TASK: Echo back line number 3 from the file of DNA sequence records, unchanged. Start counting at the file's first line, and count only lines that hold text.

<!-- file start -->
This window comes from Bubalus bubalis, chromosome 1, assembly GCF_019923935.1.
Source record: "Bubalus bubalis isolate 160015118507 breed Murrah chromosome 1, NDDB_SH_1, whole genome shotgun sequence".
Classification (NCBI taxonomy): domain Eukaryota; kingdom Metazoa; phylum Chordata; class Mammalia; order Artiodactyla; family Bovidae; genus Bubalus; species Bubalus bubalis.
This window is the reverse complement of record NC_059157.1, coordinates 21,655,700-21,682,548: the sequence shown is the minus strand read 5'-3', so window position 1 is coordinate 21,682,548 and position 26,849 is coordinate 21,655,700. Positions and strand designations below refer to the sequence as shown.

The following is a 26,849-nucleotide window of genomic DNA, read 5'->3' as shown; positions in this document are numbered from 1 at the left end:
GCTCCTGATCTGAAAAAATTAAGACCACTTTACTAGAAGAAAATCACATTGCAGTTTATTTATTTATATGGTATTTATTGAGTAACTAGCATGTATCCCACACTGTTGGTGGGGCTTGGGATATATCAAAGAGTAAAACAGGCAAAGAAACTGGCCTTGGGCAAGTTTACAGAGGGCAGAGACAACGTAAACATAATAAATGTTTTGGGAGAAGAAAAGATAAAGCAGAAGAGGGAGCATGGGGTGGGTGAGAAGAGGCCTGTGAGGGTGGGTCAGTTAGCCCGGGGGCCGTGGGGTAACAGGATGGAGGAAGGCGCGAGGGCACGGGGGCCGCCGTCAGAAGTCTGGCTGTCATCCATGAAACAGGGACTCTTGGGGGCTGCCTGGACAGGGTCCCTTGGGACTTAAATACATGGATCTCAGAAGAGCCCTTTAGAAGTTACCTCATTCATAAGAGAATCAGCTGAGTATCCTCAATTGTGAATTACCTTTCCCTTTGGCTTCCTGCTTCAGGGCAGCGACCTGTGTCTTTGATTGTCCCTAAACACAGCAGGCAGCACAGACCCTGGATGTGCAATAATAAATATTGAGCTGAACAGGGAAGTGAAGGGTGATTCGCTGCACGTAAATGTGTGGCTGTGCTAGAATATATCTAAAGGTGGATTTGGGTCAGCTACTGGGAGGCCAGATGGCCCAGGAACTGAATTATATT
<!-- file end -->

Classification (NCBI taxonomy): domain Eukaryota; kingdom Metazoa; phylum Chordata; class Mammalia; order Artiodactyla; family Bovidae; genus Bubalus; species Bubalus bubalis.